What Is Transponder and Muxponder?
Data centers and service providers face the increasing demands for data security, low latency, higher speeds and longer distances in networks. Transponders and muxponders are both key elements that receive and send the signals over the fiber in an optical transport network.
What Is Transponder?
Transponders are used to enable point-to-point connections over long distances when the client rate matches the optical wavelength. A transponder is the element that sends and receives the optical signal from a fiber in optical fiber communications. A transponder is typically characterized by its data rate and the maximum distance the signal can travel. Transponders are used to enable point-to-point connections over long distances when the client rate matches the optical wavelength. In cases where the client rates are lower than the optical wavelength, a muxponder is used to multiplex multiple sub-rate clients onto the line interface.
What Is Muxponder?
In cases where the client rates are lower than the optical wavelength, a muxponder is used to multiplex multiple sub-rate clients onto the line interface. Muxponder is used in WDM or ROADM equipment, which needs to meet the needs of any service, port Muxponder or function card on the basis of reducing power consumption and cost. Muxponder also has the capability to combine multiple services into a single wavelength by multiplexing several channels to a higher order signal.
200G Muxponer supports 100G or 200G OEO card. Its main function is to convert the service signals of 1*100G-QSFP28 into 1*100G-DCO coherent transceiver or 2*100G-QSFP28 to 1*200G-DCO coherent transceiver for coherent optical transmission. The line side adopts coherent optical modulation mode, and other technologies. It supports 100GE to 100G DWDM signal (100G CFP2 DCO) conversion and 2*100GE to 200G DWDM signal (200G CFP2 DCO) conversion and realize maximum transmission without repeater of 800 km, support C-band 96 channels (50GHz).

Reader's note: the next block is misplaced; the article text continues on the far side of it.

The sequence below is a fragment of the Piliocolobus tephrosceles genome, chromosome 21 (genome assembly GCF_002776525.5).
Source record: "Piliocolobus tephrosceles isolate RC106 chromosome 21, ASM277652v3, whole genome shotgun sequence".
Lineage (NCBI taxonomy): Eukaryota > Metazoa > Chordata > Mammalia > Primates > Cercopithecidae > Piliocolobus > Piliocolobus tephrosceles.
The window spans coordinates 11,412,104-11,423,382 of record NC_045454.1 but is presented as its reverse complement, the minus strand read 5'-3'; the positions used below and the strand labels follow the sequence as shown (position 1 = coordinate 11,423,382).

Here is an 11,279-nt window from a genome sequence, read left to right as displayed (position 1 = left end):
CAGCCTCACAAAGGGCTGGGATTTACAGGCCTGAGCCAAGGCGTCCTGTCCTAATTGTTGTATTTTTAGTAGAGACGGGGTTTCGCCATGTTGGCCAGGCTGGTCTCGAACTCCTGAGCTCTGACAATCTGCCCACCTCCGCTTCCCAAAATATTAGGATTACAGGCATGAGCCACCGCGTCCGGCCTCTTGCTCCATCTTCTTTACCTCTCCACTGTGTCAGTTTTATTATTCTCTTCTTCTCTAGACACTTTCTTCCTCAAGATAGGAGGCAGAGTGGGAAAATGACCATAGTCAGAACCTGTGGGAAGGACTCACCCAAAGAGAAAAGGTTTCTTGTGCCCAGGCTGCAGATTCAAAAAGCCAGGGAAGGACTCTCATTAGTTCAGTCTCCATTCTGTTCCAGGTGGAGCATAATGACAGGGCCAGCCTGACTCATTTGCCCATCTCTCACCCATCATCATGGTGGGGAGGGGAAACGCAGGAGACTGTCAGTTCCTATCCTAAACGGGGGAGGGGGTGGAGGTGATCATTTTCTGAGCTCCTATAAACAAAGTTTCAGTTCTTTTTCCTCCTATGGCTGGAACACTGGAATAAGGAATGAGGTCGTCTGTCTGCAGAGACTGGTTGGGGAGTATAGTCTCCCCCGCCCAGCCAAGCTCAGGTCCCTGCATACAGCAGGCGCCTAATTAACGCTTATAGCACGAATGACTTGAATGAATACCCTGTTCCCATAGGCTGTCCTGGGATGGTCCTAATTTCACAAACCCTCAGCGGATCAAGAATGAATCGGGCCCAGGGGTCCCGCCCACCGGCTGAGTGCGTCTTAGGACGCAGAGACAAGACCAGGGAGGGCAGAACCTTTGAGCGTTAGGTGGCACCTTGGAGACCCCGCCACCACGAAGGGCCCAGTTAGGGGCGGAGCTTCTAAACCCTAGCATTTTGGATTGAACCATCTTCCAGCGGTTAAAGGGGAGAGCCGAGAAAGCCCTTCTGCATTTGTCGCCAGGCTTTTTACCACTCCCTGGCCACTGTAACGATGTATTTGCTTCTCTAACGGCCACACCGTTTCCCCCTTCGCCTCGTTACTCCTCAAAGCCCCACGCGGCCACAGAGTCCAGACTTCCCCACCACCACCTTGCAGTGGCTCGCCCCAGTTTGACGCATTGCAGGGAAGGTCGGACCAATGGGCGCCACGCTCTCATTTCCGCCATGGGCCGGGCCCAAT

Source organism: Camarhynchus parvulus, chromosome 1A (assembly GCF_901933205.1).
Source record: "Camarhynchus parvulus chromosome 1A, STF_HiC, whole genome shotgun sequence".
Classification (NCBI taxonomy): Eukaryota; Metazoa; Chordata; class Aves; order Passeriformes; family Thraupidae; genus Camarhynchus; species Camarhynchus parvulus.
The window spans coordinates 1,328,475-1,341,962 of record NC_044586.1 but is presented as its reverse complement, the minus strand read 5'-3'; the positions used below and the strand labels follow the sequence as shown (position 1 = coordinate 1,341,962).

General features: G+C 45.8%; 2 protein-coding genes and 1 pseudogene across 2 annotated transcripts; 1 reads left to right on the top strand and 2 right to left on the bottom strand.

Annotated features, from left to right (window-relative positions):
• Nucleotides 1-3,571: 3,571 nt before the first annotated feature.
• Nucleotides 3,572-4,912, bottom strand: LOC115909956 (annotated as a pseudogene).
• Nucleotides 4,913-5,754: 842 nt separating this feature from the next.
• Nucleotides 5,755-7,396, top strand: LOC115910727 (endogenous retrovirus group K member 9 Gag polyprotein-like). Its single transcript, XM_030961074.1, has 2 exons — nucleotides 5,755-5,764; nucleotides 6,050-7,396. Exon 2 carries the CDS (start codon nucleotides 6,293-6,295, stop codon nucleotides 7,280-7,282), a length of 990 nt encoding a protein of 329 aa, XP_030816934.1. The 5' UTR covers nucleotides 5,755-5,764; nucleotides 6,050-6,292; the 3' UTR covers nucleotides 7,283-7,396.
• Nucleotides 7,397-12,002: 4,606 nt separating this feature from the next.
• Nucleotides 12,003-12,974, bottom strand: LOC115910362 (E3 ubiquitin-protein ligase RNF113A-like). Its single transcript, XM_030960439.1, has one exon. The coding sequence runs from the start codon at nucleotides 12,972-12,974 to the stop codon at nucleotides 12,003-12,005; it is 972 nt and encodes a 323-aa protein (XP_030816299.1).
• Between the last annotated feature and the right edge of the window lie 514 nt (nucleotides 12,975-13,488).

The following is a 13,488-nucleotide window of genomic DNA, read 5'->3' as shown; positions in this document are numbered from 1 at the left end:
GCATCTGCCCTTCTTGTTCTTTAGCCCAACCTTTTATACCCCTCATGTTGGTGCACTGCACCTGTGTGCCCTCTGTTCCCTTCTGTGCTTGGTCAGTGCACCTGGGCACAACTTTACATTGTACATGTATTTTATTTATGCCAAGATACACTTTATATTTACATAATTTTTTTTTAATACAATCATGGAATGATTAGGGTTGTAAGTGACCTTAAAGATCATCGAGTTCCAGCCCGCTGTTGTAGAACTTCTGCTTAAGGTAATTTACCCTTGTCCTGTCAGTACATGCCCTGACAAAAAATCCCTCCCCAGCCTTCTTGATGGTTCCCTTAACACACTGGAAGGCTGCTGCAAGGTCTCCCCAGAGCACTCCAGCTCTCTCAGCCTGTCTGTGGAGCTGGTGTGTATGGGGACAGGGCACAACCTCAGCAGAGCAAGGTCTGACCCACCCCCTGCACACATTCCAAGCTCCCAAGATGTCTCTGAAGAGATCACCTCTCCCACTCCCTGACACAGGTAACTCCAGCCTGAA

When to Use Transponders and Muxponders?
Transponders and muxponders can automatically receive, amplify and re-transmit signals on new wavelengths without any changes to the data carried over the signal at all, which can not be achieved by only adopting transceivers. However, a solution based on active transponders or muxponders is preferable when transceivers and switches are not fully compatible or when transceivers alone could not meet the real needs.
1.When the networks need to be encrypted, transponders and muxponders can help to protect sensitive data and meet regulatory requirements with encryption.
2.When data needs to be transmitted over a long distance but the transceiver does not support long–distance WDM, an OEO-based solution with transponders and muxponders can extend the distance of WDM network and add FEC to the signal.
3.When an Internet service provider need to hand off a gray signal to end users, transponders and muxponders can help to control and restrict the bandwidth.
4.When the data needs to be transmitter at higher speeds than supported by transceivers in WDM networks, transponders and muxponders are another way to support faster speeds regardless of the transceiver form factor.